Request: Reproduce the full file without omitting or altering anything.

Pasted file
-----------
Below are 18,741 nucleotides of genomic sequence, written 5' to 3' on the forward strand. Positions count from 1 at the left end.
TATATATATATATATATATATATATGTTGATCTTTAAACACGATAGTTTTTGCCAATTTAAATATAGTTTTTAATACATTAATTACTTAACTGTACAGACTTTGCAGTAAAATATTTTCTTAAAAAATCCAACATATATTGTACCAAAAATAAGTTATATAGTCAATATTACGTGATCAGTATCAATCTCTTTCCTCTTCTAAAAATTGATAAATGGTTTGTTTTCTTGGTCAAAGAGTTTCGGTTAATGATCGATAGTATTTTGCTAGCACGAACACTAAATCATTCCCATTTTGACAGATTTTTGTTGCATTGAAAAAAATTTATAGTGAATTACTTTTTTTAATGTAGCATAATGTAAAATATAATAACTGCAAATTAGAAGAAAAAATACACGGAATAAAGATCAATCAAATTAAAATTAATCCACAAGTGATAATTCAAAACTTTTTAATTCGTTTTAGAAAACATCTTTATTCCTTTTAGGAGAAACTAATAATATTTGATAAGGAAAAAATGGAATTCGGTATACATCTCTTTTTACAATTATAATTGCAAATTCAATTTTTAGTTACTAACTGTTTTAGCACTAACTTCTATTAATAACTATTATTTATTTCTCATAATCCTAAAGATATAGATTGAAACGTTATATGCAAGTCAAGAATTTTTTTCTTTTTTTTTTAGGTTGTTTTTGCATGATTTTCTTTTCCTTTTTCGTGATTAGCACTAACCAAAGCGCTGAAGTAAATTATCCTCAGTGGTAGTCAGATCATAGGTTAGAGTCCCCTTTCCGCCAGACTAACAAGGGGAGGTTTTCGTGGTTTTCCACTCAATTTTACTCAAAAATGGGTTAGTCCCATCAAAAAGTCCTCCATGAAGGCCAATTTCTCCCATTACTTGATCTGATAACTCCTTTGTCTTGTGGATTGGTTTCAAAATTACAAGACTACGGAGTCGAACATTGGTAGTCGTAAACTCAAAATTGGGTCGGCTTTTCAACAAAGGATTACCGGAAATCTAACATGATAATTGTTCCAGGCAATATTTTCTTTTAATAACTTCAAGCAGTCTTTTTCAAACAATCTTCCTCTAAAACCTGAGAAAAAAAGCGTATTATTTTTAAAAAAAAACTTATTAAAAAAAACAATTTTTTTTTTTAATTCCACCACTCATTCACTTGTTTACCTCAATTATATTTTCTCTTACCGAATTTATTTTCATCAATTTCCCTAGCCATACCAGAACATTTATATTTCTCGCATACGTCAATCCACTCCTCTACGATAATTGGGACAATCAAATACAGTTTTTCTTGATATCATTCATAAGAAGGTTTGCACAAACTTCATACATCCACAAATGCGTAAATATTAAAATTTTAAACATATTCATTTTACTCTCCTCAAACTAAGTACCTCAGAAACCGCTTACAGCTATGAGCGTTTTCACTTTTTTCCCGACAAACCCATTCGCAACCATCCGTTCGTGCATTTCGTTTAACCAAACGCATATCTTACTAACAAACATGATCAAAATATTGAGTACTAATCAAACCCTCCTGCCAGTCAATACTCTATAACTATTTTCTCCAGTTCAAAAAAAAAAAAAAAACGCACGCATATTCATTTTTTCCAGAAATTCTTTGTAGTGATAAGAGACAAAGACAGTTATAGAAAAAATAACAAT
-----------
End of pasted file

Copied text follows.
Below are 18,741 nucleotides of genomic sequence, written 5' to 3' on the forward strand. Positions count from 1 at the left end.
TATATATATATATATATATATATATGTTGATCTTTAAACACGATAGTTTTTGCCAATTTAAATATAGTTTTTAATACATTAATTACTTAACTGTACAGACTTTGCAGTAAAATATTTTCTTAAAAAATCCAACATATATTGTACCAAAAATAAGTTATATAGTCAATATTACGTGATCAGTATCAATCTCTTTCCTCTTCTAAAAATTGATAAATGGTTTGTTTTCTTGGTCAAAGAGTTTCGGTTAATGATCGATAGTATTTTGCTAGCACGAACACTAAATCATTCCCATTTTGACAGATTTTTGTTGCATTGAAAAAAATTTATAGTGAATTACTTTTTTTAATGTAGCATAATGTAAAATATAATAACTGCAAATTAGAAGAAAAAATACACGGAATAAAGATCAATCAAATTAAAATTAATCCACAAGTGATAATTCAAAACTTTTTAATTCGTTTTAGAAAACATCTTTATTCCTTTTAGGAGAAACTAATAATATTTGATAAGGAAAAAATGGAATTCGGTATACATCTCTTTTTACAATTATAATTGCAAATTCAATTTTTAGTTACTAACTGTTTTAGCACTAACTTCTATTAATAACTATTATTTATTTCTCATAATCCTAAAGATATAGATTGAAACGTTATATGCAAGTCAAGAATTTTTTTCTTTTTTTTTTAGGTTGTTTTTGCATGATTTTCTTTTCCTTTTTCGTGATTAGCACTAACCAAAGCGCTGAAGTAAATTATCCTCAGTGGTAGTCAGATCATAGGTTAGAGTCCCCTTTCCGCCAGACTAACAAGGGGAGGTTTTCGTGGTTTTCCACTCAATTTTACTCAAAAATGGGTTAGTCCCATCAAAAAGTCCTCCATGAAGGCCAATTTCTCCCATTACTTGATCTGATAACTCCTTTGTCTTGTGGATTGGTTTCAAAATTACAAGACTACGGAGTCGAACATTGGTAGTCGTAAACTCAAAATTGGGTCGGCTTTTCAACAAAGGATTACCGGAAATCTAACATGATAATTGTTCCAGGCAATATTTTCTTTTAATAACTTCAAGCAGTCTTTTTCAAACAATCTTCCTCTAAAACCTGAGAAAAAAAGCGTATTATTTTTAAAAAAAAACTTATTAAAAAAAACAATTTTTTTTTTTAATTCCACCACTCATTCACTTGTTTACCTCAATTATATTTTCTCTTACCGAATTTATTTTCATCAATTTCCCTAGCCATACCAGAACATTTATATTTCTCGCATACGTCAATCCACTCCTCTACGATAATTGGGACAATCAAATACAGTTTTTCTTGATATCATTCATAAGAAGGTTTGCACAAACTTCATACATCCACAAATGCGTAAATATTAAAATTTTAAACATATTCATTTTACTCTCCTCAAACTAAGTACCTCAGAAACCGCTTACAGCTATGAGCGTTTTCACTTTTTTCCCGACAAACCCATTCGCAACCATCCGTTCGTGCATTTCGTTTAACCAAACGCATATCTTACTAACAAACATGATCAAAATATTGAGTACTAATCAAACCCTCCTGCCAGTCAATACTCTATAACTATTTTCTCCAGTTCAAAAAAAAAAAAAAAACGCACGCATATTCATTTTTTCCAGAAATTCTTTGTAGTGATAAGAGACAAAGACAGTTATAGAAAAAATAACAAT